First cobia farm becomes ASC certified
January 4, 2018
The Open Blue farm in Panama has become the first cobia producer in the world certified to the Aquaculture Stewardship Council (ASC) standard. To attain certification, the farm was assessed by an independent auditor against a set of robust requirements stipulated by the ASC Seriola and Cobia Standard.
“I would like to extend my congratulations to Open Blue on their achievement in becoming the first cobia farm in the world certified against our standard. Welcoming the first cobia producer to our programme marks an important milestone for the ASC,” said Chris Ninnes, ASC’s CEO.
“Open Blue’s certification shows leadership in responsible aquaculture and sets an example for cobia producers around the world. Farms certified to ASC standard contribute to the health of the environment, protect local communities and care for workers. I look forward to welcoming more cobia farms to our programme in the future.”
Situated in the open waters of the Caribbean Sea off the coast of Panama, the Open Blue farm is fully submerged at depths of up to 100 feet. With a head office in Panama City and other offices in Miami, Los Angeles, Nova Scotia and throughout Europe, Open Blue is an international company that not only see the value in caring for the environment but also for its workers and the communities within which it operates.
“Achieving these key certifications marks a major milestone for us and for our customers for 2018,” said Chris Perry CEO of Open Blue. “Our innovative approach is to raise and harvest fish miles offshore in their natural ocean habitat in a responsible and sustainable way that honors and protects our sensitive ocean ecosystems and respects the workers and the communities around us.”
A standard for responsible cobia aquaculture
The Seriola and Cobia Standard is the result of more than eight years of development by farmers, scientists, conservationists, industry representatives and others stakeholders. The standard addresses the key environmental and a social impact associated with cobia aquaculture, and consists of a set of measurable, performance-based requirements that farms must meet in order to become certified.
Certified cobia farmers minimise their environmental and social impacts in a number of ways. Certified farms are required to measure water parameters such as nitrogen, phosphorus, and oxygen levels and remain within set limits, fish escapes must be minimised, and the use of medicines before a disease is diagnosed is prohibited. There are strict limits for the use of wild fish as ingredient for feed, and farms must ensure full traceability back to a responsibly managed source.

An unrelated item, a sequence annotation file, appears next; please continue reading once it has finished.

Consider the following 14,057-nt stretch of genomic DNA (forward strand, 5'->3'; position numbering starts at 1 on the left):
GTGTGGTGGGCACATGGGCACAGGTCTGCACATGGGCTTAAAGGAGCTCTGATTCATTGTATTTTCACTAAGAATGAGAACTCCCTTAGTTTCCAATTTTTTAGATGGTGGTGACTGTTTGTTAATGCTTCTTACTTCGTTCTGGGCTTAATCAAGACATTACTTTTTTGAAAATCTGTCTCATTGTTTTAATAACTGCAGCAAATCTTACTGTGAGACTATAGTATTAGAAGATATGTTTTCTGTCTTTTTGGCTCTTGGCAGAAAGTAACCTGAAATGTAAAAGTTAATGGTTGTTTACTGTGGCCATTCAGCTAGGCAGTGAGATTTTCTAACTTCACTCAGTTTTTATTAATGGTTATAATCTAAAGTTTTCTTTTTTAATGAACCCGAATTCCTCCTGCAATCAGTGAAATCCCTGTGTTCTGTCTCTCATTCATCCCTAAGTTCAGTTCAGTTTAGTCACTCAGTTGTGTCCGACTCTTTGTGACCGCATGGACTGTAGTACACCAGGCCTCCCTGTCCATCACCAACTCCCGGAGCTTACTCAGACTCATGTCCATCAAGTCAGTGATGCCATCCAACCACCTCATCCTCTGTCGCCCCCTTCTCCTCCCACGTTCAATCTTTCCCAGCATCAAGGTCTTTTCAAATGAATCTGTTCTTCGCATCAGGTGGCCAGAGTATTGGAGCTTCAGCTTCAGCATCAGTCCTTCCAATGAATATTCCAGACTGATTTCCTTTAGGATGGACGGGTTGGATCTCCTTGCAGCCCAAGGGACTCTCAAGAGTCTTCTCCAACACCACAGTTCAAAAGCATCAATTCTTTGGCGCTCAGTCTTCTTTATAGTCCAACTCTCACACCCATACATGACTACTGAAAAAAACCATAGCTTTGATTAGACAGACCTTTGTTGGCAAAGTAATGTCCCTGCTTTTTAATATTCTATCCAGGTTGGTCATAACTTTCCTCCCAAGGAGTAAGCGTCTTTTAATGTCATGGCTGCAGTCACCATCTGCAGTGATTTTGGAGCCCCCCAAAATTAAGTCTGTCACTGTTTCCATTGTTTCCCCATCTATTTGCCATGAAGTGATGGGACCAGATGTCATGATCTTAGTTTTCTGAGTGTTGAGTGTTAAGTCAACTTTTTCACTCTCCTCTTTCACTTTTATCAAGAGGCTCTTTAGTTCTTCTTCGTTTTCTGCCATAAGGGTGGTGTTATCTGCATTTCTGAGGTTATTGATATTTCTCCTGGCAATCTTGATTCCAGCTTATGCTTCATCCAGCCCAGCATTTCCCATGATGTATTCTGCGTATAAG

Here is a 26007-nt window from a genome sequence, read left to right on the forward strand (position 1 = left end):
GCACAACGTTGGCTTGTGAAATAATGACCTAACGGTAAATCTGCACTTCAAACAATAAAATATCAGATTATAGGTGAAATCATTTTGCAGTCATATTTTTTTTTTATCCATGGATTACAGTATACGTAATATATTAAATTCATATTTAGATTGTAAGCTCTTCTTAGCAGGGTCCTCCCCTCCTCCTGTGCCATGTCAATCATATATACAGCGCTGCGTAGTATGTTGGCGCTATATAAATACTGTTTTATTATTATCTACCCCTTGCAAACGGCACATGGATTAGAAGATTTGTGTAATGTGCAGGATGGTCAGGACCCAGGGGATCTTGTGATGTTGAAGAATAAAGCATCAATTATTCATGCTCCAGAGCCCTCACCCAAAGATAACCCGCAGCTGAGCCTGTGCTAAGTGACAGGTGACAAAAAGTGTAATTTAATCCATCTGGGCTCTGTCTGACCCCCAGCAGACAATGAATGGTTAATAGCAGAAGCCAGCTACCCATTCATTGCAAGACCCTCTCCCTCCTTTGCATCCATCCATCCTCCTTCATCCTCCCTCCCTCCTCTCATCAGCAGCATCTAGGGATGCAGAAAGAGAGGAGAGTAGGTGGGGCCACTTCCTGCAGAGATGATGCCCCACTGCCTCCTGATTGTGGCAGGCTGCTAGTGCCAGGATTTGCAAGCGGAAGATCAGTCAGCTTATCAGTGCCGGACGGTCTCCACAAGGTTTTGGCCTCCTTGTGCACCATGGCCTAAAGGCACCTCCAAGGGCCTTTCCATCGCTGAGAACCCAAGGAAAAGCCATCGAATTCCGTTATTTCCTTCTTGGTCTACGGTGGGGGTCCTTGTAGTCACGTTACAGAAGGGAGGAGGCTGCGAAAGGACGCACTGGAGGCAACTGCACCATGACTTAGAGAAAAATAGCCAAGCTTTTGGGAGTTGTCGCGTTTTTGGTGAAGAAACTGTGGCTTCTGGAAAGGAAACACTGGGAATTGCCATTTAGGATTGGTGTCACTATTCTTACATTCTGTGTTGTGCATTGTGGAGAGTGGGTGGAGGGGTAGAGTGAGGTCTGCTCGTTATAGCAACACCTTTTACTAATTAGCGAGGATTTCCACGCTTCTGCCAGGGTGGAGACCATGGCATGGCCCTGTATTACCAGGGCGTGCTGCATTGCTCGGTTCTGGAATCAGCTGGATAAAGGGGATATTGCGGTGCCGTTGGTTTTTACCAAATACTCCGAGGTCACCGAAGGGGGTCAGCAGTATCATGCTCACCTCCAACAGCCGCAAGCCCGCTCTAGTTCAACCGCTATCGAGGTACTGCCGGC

From a social perspective, the cobia standard sets strict requirements based on the core principles of the International Labour Organisation (ILO) including prohibiting the use of child labour or any form of forced labour. All certified farms are safe and equitable working environments where employees earn a decent wage and have regulated working hours.
Transparent and independent assessment
The Open Blue farm gained its certification following a successful audit last September by certifier SCS Global Services, which is accredited to carry out assessment against the ASC farm standards.
“As our independent assessment confirms, Open Blue is deeply committed to responsible aquaculture practices and minimizing impacts on marine ecosystems,” said Juan Aguirre, SCS Project Manager of Sustainable Seafood. “Congratulations to Open Blue on being the first to demonstrate conformance with ASC’s stringent cobia standard.”
The ASC assessment process is independent, transparent and allows for a high level of stakeholder engagement. It follows a third party verification system, recognised as the highest level of assessment, which means farms seeking to become certified are audited by objective, independent conformity assessment bodies (CABs).